Browns players and coaches paused their football responsibilities Monday for an important conversation about a critical topic that has polarized the nation for the past week.
In a team video call, the Browns discussed what they can do to promote social justice amid the ongoing unrest from protests against police brutality and racism following the death of George Floyd while in Minneapolis police custody last week. Players exchanged ideas and created a safe space for anyone to speak about how they can use their NFL platform to spark positive change in their community during these times of high tensions.
Joel Bitonio, a team captain for the last two seasons, informed local reporters Tuesday about the team meeting in a Zoom call.
"I think the conclusion we came to is that there is injustice in this world right now," Bitonio said. "People are hurting. People need help. We're going to use the power in our position to help them."
Bitonio said Jarvis Landry spent 10 minutes addressing the team with an emotional message about what they can do to end racism, and coach Kevin Stefanski provided players with a list of actions to consider taking to make a difference. Bitonio also said the NFL Players Coalition is planning future meetings to discuss those topics, too.
The actions are all important as protests continue in several major cities. Bitonio and other players hope the dialogue will continue beyond this period of national protest.
"Some of my best friends in life have been through some really tough situations with law enforcement, or just in general, and you try and listen and understand where they're going," Bitonio said. "I think people are hurting. I think there's a real hurt and a real cry for help, and they want people to listen to them and understand where they're coming from. They don't want to start an argument, and they don't want to start a crazy discussion about it. They want you to listen, and they want you to truly accept what is going on."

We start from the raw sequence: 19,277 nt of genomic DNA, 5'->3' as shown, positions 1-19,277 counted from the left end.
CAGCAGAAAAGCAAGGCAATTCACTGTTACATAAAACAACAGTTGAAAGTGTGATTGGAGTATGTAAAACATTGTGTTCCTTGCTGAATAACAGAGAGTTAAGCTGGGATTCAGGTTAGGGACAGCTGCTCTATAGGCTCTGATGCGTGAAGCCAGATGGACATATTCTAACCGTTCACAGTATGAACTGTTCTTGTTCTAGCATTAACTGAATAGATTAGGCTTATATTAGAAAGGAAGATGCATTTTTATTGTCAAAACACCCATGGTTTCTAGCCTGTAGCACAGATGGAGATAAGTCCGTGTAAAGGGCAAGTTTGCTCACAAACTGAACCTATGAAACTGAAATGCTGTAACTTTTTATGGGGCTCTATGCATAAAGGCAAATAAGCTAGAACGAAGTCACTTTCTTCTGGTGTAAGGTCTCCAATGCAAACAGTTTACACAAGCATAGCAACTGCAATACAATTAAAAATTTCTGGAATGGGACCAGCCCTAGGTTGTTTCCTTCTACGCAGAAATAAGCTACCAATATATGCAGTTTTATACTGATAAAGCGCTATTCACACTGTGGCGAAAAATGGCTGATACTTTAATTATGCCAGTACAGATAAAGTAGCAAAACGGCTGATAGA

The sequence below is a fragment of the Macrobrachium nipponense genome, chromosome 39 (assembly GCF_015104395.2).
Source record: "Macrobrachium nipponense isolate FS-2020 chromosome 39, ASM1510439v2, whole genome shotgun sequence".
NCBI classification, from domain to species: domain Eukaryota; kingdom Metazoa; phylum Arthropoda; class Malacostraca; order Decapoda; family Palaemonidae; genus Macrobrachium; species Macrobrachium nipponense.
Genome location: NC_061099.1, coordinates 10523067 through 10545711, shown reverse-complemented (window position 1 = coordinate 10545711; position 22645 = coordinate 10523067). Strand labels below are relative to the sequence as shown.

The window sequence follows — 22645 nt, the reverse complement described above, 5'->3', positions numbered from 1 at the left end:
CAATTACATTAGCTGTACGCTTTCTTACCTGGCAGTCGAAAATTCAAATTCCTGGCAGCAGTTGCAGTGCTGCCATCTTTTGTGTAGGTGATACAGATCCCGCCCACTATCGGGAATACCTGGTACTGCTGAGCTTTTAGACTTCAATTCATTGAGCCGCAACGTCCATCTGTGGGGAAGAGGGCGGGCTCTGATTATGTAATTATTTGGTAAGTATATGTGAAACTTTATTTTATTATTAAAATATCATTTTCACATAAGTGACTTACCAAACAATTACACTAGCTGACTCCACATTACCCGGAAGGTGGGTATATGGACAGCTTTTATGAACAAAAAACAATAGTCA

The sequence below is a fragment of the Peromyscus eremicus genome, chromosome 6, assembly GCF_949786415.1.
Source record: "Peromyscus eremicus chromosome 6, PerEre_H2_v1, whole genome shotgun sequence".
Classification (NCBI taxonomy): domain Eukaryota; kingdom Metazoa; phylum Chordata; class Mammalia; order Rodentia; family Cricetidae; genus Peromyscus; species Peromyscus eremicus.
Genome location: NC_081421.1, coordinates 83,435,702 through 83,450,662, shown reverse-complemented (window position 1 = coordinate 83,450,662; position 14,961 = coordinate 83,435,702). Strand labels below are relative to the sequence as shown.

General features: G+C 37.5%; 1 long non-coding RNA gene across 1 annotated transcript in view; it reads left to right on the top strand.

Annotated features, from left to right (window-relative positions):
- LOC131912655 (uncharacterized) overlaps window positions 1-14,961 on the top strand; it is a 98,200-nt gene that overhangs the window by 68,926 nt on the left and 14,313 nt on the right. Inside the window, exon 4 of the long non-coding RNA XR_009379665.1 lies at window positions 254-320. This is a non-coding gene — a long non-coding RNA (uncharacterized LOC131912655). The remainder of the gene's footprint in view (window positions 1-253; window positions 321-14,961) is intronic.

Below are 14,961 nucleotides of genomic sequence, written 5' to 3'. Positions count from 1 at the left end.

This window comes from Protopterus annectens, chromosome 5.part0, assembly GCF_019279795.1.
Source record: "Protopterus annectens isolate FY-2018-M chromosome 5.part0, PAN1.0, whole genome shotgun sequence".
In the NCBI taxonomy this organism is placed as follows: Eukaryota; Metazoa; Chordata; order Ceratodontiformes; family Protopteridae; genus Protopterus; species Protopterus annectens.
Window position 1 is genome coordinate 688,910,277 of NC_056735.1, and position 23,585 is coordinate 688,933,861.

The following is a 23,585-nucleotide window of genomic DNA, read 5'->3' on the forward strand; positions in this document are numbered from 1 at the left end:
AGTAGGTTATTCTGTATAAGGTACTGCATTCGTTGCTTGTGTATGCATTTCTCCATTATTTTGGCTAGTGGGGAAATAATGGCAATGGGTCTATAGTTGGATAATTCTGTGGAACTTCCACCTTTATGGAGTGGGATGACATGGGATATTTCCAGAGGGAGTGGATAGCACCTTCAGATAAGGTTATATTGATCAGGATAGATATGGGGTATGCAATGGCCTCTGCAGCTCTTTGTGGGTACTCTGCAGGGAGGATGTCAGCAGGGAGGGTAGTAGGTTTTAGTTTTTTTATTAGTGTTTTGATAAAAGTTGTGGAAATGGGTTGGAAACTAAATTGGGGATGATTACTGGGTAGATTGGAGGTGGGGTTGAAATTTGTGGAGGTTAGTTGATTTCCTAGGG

Browns players and coaches realize there's ample work left — that's what the meeting was for. Even as they await their return to Cleveland for football activities, they're still on a stage where people will hear their message and, hopefully, think critically.
Dialogue will be necessary to continue change toward fair and equal treatment of African Americans. A virtual setting won't stop the Browns from continuing those conversations, and neither will the resumption of on-field football activities, whenever they begin.
"I think players will use their platform, which they should," Bitonio said. "People listen, and kids listen. It starts with the younger generation, and you tell them to love each other and to have that compassion and empathy for other people. That's where it grows, and I hope players, ownership and the NFL as a whole will use their platform to promote love."